Volunteer to Serve on a Committee in West St. Paul

Thanks to Amore Coffee for their support.

Before many issues come to West St. Paul’s City Council, they go through various committees and commissions. These boards are made up of volunteers from within the community, and they get stuff done. You can join them!

The City Council will be considering several appointments (and re-appointments) of various committees at the January 27 meeting. If you’d like to be considered, you need to get your application in by Wednesday, January 22.

Current Openings

A number of terms are up for incumbent members, which presents an opportunity to appoint new members (or reappoint the incumbent):

  • Environmental Committee: One term is expiring, Carol Hall, and the latest we heard she has not yet reapplied.
  • Parks and Recreation Advisory Committee: Three terms are expiring—Mike Petrasek, Jay DeLaRosby, and Brad Erickson. All three have reapplied.
  • Planning Commission: Two terms are expiring—Morgan Kavanaugh and Dan McPhillips. Both have reapplied.
  • Charter Commission: Four terms are expiring—Wendy DeVore, Tim Haubrich, Mark Tessmer, and Tim Valento. You can apply now and the Charter Commission will consider applications on February 26. (Why is this one different? See below.)

So if you want to be considered for a city committee, either for this current round of openings or any future openings, apply now.

What Do Committees Do?

The city has a number of committees where residents can serve. They include:

  • Environmental Committee: Started in 2008, this is the newest committee and focuses on sustainability and beautification issues in the city. It’s also the first committee to be comprised of more women than men. The Environmental Committee became majority female in 2014 and has been ever since. See our interview with Chair Kristy Otte to learn more about the Environmental Committee.
  • Parks and Recreation Advisory Committee: This committee is focused on—you guessed it—parks and recreation in the city, including events like the Halloween Extravaganza. A sub-committee is exploring options for the art park at Butler and Oakdale. Look for our future interview with longtime Chair Mike Petrasek for more.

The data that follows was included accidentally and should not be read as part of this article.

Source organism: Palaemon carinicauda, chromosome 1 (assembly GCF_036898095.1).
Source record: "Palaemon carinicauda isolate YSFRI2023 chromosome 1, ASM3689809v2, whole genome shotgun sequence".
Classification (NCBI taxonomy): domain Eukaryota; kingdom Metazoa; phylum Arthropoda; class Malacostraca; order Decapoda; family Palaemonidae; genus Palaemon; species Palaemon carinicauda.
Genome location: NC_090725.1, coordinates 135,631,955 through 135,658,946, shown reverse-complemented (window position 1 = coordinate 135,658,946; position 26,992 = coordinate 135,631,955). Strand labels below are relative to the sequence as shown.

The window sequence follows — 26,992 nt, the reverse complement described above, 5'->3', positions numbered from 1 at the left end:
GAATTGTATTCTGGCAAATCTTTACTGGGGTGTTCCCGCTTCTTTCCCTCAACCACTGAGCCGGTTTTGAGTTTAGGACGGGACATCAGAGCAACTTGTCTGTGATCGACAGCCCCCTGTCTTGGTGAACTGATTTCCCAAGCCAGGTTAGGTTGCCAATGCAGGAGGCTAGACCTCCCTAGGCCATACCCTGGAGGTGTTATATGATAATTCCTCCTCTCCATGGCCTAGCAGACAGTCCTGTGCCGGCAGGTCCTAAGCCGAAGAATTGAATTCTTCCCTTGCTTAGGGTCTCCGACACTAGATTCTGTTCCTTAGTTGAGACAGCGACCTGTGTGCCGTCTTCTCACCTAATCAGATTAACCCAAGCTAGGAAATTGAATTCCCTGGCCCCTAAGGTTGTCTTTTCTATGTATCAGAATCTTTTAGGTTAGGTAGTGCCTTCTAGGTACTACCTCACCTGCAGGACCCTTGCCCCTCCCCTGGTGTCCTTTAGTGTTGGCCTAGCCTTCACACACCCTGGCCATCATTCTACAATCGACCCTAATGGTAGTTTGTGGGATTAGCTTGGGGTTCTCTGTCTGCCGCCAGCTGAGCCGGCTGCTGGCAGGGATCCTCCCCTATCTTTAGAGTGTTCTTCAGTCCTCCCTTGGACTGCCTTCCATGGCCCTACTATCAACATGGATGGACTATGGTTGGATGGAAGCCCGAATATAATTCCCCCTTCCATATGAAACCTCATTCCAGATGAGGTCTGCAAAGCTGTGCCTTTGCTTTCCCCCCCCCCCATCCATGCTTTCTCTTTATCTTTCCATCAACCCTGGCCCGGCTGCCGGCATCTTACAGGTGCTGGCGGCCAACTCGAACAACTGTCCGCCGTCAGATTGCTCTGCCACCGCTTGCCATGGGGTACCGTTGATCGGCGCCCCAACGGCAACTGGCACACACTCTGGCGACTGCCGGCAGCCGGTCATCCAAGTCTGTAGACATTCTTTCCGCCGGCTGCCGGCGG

• Planning Commission: New businesses and zoning issues often go through the Planning Commission as they evaluate plans and proposals, not for what they like best but for whether or not plans adhere to the city zoning code. With the December appointment of Tori Elsmore, the Planning Commission became majority female for the first time ever. Check out our interview with Chair Morgan Kavanaugh for more on the Planning Commission.
  • Charter Commission: As a charter city, the Charter Commission is how we change how our city runs. Appointments to this commission are actually made by a judge based on a joint recommendation between the Charter Commission itself and City Council. So recommendations for appointments will be discussed at the next Charter Commission meeting on February 26. See our interview with former Chair Mark Tessmer to learn more about the Charter Commission.

Those are the major committees comprised primarily of resident members. But there are also a couple other committees, the Lower Mississippi River Watershed Management Organization and the NDC4 Cable Commission that are made up of representatives from multiple cities. One City Council member and one resident from West St. Paul serve on each of those committees.

Here’s a breakdown of ward and gender representation on major committees from November.

How Does Appointment Work?

In recent years the appointment process has become somewhat controversial. The most glaring example is the 2018 sexism incident, when former Mayor Jenny Halverson’s appointment of Samantha Green to the Planning Commission was rejected by the City Council.

But that wasn’t the only controversy. In 2017 the City Council approved an appointment process for committees, and then proceeded not to follow it. In 2018 they also approved a committee expectations document, which was revised in 2019 on advice of the city attorney so that members signed to acknowledge receiving it (not that they agree to adhere to it).

In addition to the controversy, there’s also plenty of confusion. Who gets to make appointments? That varies:

  • Charter Commission: As noted above, appointments are ultimately made by a judge.
  • Planning Commission: The mayor has sole power to make appointments to the Planning Commission, but the City Council has to approve those appointments.
  • Environmental Committee and Parks and Recreation Advisory Committee: City Council makes appointments.

It can also be confusing because incumbent members are not automatically reappointed; however, they frequently are. So while openings come up every year with terms expiring, there aren’t always new members.

If you’re interested in serving your community on a committee or commission, apply now.

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